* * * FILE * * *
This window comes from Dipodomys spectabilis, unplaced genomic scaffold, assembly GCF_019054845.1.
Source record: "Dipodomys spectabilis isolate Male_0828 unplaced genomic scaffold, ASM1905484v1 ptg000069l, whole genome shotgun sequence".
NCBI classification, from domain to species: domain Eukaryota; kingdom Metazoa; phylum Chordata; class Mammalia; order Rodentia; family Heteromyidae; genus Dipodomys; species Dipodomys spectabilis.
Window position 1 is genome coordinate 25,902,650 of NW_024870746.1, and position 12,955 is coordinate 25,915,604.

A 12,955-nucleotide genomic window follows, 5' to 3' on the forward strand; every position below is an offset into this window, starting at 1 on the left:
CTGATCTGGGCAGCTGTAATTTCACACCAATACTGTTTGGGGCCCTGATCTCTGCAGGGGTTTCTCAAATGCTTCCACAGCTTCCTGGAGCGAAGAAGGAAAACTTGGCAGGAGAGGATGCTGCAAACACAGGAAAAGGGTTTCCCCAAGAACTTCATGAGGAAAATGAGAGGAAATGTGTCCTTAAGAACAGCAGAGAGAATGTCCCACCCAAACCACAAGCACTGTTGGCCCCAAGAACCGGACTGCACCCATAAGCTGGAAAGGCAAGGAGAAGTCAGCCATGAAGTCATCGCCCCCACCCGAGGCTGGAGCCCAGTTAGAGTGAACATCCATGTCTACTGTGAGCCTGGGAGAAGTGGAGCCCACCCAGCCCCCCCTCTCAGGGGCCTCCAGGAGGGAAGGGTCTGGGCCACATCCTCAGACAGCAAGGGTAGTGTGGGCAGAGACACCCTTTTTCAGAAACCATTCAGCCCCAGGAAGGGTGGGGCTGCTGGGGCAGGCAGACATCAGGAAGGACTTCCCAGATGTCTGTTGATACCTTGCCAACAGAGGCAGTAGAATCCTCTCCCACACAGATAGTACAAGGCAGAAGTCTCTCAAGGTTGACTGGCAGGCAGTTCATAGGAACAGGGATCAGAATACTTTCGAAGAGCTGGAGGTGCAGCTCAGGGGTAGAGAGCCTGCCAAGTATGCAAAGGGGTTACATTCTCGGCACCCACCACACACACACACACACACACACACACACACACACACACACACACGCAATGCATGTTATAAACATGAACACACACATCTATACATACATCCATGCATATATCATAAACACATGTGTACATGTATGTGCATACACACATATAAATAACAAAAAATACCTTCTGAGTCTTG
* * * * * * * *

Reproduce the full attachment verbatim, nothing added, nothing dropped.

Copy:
This window comes from Dipodomys spectabilis, unplaced genomic scaffold, assembly GCF_019054845.1.
Source record: "Dipodomys spectabilis isolate Male_0828 unplaced genomic scaffold, ASM1905484v1 ptg000069l, whole genome shotgun sequence".
NCBI classification, from domain to species: domain Eukaryota; kingdom Metazoa; phylum Chordata; class Mammalia; order Rodentia; family Heteromyidae; genus Dipodomys; species Dipodomys spectabilis.
Window position 1 is genome coordinate 25,902,650 of NW_024870746.1, and position 12,955 is coordinate 25,915,604.

A 12,955-nucleotide genomic window follows, 5' to 3' on the forward strand; every position below is an offset into this window, starting at 1 on the left:
CTGATCTGGGCAGCTGTAATTTCACACCAATACTGTTTGGGGCCCTGATCTCTGCAGGGGTTTCTCAAATGCTTCCACAGCTTCCTGGAGCGAAGAAGGAAAACTTGGCAGGAGAGGATGCTGCAAACACAGGAAAAGGGTTTCCCCAAGAACTTCATGAGGAAAATGAGAGGAAATGTGTCCTTAAGAACAGCAGAGAGAATGTCCCACCCAAACCACAAGCACTGTTGGCCCCAAGAACCGGACTGCACCCATAAGCTGGAAAGGCAAGGAGAAGTCAGCCATGAAGTCATCGCCCCCACCCGAGGCTGGAGCCCAGTTAGAGTGAACATCCATGTCTACTGTGAGCCTGGGAGAAGTGGAGCCCACCCAGCCCCCCCTCTCAGGGGCCTCCAGGAGGGAAGGGTCTGGGCCACATCCTCAGACAGCAAGGGTAGTGTGGGCAGAGACACCCTTTTTCAGAAACCATTCAGCCCCAGGAAGGGTGGGGCTGCTGGGGCAGGCAGACATCAGGAAGGACTTCCCAGATGTCTGTTGATACCTTGCCAACAGAGGCAGTAGAATCCTCTCCCACACAGATAGTACAAGGCAGAAGTCTCTCAAGGTTGACTGGCAGGCAGTTCATAGGAACAGGGATCAGAATACTTTCGAAGAGCTGGAGGTGCAGCTCAGGGGTAGAGAGCCTGCCAAGTATGCAAAGGGGTTACATTCTCGGCACCCACCACACACACACACACACACACACACACACACACACACACACACACGCAATGCATGTTATAAACATGAACACACACATCTATACATACATCCATGCATATATCATAAACACATGTGTACATGTATGTGCATACACACATATAAATAACAAAAAATACCTTCTGAGTCTTG